In comparison with other areas on the globe, the West Bank and Gaza might seem to many to be “flooded” with media. This is true in a sense, but it also misses a point. Traditional media, including local outlets, tend to go to the most expected places, and film the familiar shots over and over again. Both Israelis and Palestinians are tired of hearing the same news, and media outlets are less inclined to send crews to film an “occupation.” This leaves a great deal of space for citizen journalists, and the West Bank contains many of them.
Our model of citizen journalism is based on working with the “regular” local population, rather than with activists, and many of the videos we publish are filmed from windows, balconies and roofs rather than by someone involved in the incidents. This, I think, gives the videos a special quality, and helps the Israeli audience see the reality from the eyes, or camera lenses, of ordinary Palestinians. It is also important in terms of access, and allows us to monitor and document incidents that occur daily in Palestinian streets and fields.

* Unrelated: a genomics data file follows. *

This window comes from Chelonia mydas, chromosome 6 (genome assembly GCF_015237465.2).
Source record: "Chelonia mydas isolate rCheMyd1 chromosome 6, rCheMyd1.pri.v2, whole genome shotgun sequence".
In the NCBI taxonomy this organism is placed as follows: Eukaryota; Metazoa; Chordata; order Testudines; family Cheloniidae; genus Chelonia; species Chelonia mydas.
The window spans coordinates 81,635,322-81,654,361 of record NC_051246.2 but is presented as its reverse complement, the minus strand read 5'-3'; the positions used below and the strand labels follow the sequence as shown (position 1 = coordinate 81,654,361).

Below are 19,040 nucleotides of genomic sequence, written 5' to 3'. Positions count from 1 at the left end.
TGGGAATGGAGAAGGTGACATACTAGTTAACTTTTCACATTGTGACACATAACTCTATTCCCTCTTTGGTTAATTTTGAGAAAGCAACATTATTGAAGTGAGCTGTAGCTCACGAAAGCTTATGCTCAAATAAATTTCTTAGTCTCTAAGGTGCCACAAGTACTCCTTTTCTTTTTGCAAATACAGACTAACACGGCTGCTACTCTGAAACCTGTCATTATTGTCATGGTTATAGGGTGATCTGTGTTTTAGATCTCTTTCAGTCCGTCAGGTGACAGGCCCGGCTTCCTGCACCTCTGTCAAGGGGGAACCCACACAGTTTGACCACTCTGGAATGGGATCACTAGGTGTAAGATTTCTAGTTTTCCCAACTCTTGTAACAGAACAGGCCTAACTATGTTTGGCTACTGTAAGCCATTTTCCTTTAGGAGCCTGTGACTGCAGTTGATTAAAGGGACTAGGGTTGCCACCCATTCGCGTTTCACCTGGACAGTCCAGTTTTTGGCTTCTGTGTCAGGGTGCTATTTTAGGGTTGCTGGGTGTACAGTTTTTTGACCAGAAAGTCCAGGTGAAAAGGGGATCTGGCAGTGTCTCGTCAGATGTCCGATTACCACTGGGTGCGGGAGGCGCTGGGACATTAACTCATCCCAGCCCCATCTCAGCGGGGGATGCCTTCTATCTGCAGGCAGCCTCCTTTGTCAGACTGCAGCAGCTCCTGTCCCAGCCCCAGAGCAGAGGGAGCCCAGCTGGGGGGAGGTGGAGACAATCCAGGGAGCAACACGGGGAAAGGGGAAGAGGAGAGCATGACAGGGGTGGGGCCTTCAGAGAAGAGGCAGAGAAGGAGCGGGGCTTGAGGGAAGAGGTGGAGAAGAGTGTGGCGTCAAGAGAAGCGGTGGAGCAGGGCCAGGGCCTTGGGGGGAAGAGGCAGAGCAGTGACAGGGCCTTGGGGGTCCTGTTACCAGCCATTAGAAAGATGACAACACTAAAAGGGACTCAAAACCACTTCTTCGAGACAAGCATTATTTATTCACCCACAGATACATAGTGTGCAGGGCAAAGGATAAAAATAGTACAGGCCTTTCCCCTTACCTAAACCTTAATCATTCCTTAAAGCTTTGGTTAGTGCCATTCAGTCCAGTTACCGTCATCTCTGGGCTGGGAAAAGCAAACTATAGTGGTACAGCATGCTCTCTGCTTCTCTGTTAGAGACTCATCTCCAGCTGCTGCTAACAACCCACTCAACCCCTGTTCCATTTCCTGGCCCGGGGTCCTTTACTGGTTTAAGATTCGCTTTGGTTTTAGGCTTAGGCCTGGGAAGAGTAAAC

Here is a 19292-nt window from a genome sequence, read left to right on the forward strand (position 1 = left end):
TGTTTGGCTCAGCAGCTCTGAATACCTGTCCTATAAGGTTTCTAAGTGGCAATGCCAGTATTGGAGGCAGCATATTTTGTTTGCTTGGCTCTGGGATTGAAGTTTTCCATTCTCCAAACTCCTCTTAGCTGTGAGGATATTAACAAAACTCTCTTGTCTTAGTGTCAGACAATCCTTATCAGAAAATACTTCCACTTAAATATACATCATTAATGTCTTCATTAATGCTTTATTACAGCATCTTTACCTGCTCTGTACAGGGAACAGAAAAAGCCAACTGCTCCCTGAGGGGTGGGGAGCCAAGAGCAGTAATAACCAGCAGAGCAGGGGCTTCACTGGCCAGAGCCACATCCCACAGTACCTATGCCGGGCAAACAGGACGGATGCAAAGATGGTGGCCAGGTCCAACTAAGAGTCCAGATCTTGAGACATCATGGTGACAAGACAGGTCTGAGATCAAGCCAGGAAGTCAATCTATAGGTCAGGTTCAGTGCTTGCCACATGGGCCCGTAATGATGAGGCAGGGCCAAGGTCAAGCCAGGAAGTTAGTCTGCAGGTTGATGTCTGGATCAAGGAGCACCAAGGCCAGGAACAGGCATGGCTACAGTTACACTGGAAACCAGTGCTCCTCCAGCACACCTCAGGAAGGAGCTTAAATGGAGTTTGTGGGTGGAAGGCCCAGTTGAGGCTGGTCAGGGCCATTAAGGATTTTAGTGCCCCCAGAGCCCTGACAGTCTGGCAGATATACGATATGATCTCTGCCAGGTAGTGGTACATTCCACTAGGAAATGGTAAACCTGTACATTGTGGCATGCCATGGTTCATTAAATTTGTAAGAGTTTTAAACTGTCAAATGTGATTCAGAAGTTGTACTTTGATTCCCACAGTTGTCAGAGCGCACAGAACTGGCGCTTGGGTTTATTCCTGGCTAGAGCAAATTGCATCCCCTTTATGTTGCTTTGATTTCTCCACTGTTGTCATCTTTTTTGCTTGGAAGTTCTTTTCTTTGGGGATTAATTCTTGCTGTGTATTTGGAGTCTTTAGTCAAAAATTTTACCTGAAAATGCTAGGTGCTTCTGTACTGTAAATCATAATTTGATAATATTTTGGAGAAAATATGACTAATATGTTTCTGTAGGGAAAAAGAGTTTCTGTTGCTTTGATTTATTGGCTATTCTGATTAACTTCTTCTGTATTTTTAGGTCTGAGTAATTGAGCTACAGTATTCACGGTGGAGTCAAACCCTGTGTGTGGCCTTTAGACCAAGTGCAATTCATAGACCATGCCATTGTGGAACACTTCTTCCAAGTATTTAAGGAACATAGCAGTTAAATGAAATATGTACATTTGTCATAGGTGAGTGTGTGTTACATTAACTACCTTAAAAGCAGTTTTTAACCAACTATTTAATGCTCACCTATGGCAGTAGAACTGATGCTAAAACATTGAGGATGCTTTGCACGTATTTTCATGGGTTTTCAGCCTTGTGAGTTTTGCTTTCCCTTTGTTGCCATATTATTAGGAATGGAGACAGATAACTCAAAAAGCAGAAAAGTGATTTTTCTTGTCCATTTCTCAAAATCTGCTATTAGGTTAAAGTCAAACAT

Brutally beaten down, desperate, without any chance of recourse to any countries’ law, by holding up a cell phone and filming the death of a small child they are screaming at a world they think isn’t listening.
Luke Allnutt, Radio Free Europe, The Death Of Oula Jablawi And The Democratization Of Bearing Witness.
Oula Jablawi was a two-year-old girl shot dead by Syrian forces, video of which was posted to YouTube and spread across social networks.
Allnutt writes that in the past, traditional media acted as gatekeepers of images such as this and often chose not to publish explicit and graphic material that might upset its audience.
That hierarchical model no longer holds as ordinary citizens with ordinary technology commit acts of journalism and documentation to share with one another and the world.
It was very violent and brutal against peaceful people who just trying to cross the bridge… 17 people died right before my eyes. That has been motivating me to collect all the footage possible. We have three computers, Mac, Linux, PC, so we’ll be able to handle everything. Cameras, mobile phones, anything.